Americans Abroad

Why is it that the most annoying people I meet on my trips are most often Americans?

This trip was no different. On the day tour to Capri, the group included 4 Americans from Charleston, SC, a couple and two additional female friends. They were retirement age or close to it. And there was no part of the trip that they didn’t complain about.

The pick-up van was late (thanks to the lovely Australian couple) but we still had to wait for the four Americans.

Walking to the boat, one of them complained about going to Capri at all. The other apologized for dragging them along and though she offered to turnaround and do something else for the day, her friends agreed to continue on. That lack of interest in going at all may have been the root for all the complaining. I’m giving them the benefit of the doubt here, that they don’t always complain.

The Blue Grotto wasn’t what they thought it would be. There was no visible appreciation for the fact that it was actually open and our tour guide, Simona, got us in an entrance with a minimal wait. Their oarsman was rude and didn’t help them into and out of the boat. (Every oarsman I saw helped the people in and out of the boats.) The stairs down to the grotto weren’t Americans with Disability Act-approved. I’m sorry, but if you’ve just had your knee(s) replaced, don’t you think you should either a) wait until they’re better to vacation in an area that is nothing but steps or b) bring a cane with you for added support?

They were late for the midday meet-up. The rest of the group had to wait, frequently, for the group to catch up to the rest of us.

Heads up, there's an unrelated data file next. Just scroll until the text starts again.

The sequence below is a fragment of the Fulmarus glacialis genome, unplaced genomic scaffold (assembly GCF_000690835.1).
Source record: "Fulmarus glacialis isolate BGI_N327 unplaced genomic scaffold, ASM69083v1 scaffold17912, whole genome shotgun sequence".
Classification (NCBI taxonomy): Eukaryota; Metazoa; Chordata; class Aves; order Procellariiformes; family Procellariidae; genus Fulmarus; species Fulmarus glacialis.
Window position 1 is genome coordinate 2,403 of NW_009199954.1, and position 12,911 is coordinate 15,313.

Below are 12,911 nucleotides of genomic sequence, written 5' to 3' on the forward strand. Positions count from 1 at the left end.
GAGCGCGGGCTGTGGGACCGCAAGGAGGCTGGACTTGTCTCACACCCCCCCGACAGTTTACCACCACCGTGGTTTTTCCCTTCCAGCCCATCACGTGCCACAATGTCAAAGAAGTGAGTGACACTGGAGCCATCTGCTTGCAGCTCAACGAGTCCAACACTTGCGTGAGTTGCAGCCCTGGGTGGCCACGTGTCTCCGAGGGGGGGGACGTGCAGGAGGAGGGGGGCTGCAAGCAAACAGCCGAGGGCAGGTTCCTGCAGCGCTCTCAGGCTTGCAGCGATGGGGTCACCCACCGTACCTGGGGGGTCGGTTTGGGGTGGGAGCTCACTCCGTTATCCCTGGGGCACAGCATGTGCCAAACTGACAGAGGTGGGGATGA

They gasped with concern every time a large vehicle approached our van on the very narrow road up to Anacapri. (Simona said it’s known as “Mamma Mia” road.) I certainly wouldn’t want to drive it, but the only folks allowed to drive the roads on Capri are Capri natives and they know how things work.

The food at lunch wasn’t good. “We’re just really used to good food at home.” “There’s only ONE soft drink included with lunch?”

“We’re not stopping at Tiberius’ villa? That was one of the two things I had to do on Capri.” Well, honey, read the brochure – that was never part of the tour. You could have chosen to taken your own trip to Capri and made arrangements to visit the villa, if it was a must-see for you.

This is not to say that I thought the tour was perfect. It wasn’t – I would have liked a bit more free time and would have liked to take one of the open-air taxis or ride the funicular down to the port. But these are notes I’ve made for myself for next trip.

And the most unforgivable part, in my mind, was complaining so much that our tour guide got wind of it. These tour guides work very hard, 7 days a week from April through October. Most of them are very interested in ensuring that their tour groups have a good time. Simona didn’t deserve to hear any of their bitching.

They didn’t tip her at the end of the day either.

I did meet some lovely Americans the next day on my tour of Pompeii. A couple from San Francisco, in the restaurant business, visiting their son who was teaching in Prague. They were very nice, friendly and not at all derogatory within earshot of anyone else. They DID tip Stella (our Pompeii tour guide) at the end of the tour.

To the group from Charleston, I wish they could live in the moment, enjoy where they’re at and quit comparing everything in Italy to things back home. They’re not the same but who wants everything to be the same all the time? I wish they could understand how lucky they were to be visiting Capri. How so many folks would love to do the same and can’t, for a variety of reasons. People who would love every moment, even the less-than-perfect ones.




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